Common mistakes stopping you from getting your dream role

Common mistakes stopping you from getting your dream role

There are mistakes that some of us make unknowingly.

If you're doing any of these, you're probably holding yourself back from your ideal role.

Common mistakes stopping you from getting your dream role

Writing a resume that’s too long

Show your highlight reel, not your life story! Keep your resume to two pages and only include things that are relevant to the position you are applying for.

  • Tip: Have one page for every 10 years of experience. Include enough to entice your employer (but not so much that they're reading a novel!). They can ask for more details at the interview.

Submitting a resume without a cover letter

Your application will get tossed without a cover letter (even if the job ad doesn't request one).

  • Tip: Make sure your application includes your cover letter, resume, and any other documents required.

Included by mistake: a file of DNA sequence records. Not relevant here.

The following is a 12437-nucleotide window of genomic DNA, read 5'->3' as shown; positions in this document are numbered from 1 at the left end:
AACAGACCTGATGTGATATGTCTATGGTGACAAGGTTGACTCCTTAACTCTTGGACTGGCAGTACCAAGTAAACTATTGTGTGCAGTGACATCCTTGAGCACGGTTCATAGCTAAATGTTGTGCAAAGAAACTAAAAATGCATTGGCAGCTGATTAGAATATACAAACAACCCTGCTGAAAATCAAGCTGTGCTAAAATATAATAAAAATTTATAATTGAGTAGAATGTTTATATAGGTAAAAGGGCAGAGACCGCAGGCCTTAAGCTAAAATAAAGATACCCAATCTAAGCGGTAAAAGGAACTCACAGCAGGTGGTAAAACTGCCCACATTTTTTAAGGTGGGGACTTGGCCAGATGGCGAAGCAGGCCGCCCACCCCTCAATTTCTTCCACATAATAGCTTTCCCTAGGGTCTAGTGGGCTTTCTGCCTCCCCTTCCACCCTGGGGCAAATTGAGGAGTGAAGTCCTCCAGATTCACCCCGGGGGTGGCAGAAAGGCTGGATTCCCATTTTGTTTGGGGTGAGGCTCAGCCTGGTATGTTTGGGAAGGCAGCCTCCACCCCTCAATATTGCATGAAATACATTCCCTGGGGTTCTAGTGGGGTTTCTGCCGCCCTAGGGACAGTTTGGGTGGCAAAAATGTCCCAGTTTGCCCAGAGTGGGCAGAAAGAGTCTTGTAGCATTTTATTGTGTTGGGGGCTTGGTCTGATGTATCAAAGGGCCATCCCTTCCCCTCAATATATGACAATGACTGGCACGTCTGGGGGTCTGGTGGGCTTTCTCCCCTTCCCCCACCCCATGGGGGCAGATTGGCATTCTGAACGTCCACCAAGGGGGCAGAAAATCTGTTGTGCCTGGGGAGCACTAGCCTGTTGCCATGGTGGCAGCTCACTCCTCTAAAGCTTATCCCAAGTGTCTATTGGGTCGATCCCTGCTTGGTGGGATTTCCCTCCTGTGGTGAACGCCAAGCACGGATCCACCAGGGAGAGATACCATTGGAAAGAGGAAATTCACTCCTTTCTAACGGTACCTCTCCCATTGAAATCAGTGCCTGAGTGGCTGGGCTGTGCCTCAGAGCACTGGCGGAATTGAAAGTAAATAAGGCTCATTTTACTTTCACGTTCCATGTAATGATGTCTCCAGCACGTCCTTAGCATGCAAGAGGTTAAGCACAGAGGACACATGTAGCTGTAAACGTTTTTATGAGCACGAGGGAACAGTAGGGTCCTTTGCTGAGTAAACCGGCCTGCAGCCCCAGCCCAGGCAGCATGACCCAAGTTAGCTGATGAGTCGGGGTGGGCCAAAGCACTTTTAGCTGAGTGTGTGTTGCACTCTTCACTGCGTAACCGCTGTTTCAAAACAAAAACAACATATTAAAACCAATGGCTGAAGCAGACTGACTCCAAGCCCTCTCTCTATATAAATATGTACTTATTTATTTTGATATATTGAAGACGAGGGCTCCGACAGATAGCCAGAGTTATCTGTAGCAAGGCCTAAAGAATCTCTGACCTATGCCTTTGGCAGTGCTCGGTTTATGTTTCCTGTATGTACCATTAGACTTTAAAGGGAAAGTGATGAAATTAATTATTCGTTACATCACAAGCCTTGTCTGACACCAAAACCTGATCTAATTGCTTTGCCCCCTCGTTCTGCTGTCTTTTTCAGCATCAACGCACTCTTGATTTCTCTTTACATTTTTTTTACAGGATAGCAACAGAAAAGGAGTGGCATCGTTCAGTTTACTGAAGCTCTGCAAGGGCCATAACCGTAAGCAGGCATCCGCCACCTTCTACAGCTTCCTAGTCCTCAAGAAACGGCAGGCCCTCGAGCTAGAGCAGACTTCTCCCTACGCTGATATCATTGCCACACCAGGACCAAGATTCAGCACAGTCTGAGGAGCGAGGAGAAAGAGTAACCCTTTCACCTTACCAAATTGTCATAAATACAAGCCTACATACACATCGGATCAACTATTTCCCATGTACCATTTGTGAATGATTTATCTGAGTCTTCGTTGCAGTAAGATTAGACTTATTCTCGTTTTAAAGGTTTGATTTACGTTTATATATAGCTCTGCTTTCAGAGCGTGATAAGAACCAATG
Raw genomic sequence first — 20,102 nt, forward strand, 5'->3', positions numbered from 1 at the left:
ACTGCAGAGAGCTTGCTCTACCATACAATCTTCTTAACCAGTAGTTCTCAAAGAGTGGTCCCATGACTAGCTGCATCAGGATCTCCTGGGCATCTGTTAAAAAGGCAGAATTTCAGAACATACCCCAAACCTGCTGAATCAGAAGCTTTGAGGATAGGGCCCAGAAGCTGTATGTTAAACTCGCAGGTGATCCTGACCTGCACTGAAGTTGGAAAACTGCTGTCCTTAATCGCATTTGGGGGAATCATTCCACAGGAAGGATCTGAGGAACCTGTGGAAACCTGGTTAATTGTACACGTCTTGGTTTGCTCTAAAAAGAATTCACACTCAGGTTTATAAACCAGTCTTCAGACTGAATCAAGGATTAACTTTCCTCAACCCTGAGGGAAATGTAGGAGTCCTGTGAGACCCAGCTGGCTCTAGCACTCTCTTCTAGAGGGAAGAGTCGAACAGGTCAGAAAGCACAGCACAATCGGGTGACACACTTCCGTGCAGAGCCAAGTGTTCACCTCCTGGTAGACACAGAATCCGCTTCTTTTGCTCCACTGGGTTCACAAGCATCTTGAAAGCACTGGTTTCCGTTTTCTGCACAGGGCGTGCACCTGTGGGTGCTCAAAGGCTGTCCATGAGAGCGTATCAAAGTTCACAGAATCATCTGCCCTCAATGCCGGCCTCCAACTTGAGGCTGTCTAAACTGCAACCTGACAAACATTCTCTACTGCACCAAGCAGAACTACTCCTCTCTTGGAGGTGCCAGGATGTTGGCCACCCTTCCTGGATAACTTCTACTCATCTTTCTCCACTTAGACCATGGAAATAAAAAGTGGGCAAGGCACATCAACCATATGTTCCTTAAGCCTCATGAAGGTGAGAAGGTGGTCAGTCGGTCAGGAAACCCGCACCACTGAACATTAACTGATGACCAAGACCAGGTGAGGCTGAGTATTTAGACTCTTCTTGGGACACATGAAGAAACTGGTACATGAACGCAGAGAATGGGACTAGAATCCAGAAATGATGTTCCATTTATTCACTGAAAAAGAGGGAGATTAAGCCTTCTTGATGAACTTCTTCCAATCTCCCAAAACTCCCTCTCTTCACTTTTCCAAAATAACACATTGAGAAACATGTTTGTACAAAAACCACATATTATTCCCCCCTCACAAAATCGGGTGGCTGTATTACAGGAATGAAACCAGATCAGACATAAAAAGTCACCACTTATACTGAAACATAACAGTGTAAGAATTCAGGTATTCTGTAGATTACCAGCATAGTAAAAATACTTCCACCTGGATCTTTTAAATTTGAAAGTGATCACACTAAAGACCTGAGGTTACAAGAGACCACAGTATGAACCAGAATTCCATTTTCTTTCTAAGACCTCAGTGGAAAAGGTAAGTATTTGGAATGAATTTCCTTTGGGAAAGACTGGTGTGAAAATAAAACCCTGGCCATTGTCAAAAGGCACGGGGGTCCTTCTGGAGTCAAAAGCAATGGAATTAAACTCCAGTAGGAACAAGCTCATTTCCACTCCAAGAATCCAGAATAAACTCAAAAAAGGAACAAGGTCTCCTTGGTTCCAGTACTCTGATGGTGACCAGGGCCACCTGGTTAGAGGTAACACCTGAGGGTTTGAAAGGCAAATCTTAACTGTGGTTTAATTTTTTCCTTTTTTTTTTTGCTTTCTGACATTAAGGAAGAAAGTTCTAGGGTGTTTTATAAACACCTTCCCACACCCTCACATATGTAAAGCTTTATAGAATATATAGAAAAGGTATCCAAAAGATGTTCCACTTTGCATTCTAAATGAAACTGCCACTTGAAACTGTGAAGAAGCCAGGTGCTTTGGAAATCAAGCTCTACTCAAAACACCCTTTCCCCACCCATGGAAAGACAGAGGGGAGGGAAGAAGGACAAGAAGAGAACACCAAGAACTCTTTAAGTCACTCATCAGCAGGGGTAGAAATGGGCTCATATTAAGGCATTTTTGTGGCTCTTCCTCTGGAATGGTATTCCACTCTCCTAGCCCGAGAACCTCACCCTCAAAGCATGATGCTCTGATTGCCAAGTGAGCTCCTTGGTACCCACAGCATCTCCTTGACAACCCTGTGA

Sending the same application to every job

Your application should scream ‘look at me, I'm the best fit!' If you send the same resume out to every job, you won't be considered.

  • Tip: Each position has different requirements, so each job application you submit should highlight your experience and skills that match that particular job. It will take your application to the top of the pile!

Bad-mouthing an old employer

No matter how bad your last job (or boss!) was, do not vent about it, at any stage. It will make your interviewer think that you’ll do the same to them.

  • Tip: Keep it positive, focus on what you learned from the experience and talk about where you want to go in the future.

Not researching the company and role

If you know nothing about the company when you go in for an interview, you won't appear enthusiastic about being there.

  • Tip: Spend some time before the job interview checking out the company’s website and going over the job ad. Aim to know a little about the company’s purpose, culture and any recent news-worthy events.

Forgetting to send a thank you email

If you’re not sending a thank you email (or note) after a job interview, think about all the candidates that are. No 'thank you' email will make you stand out, but not for the right reasons.

  • Tip: Send a thank you email no more than 24 hours after the interview. This keeps you in the mind of the interviewer and gives you the chance to reiterate your strengths.

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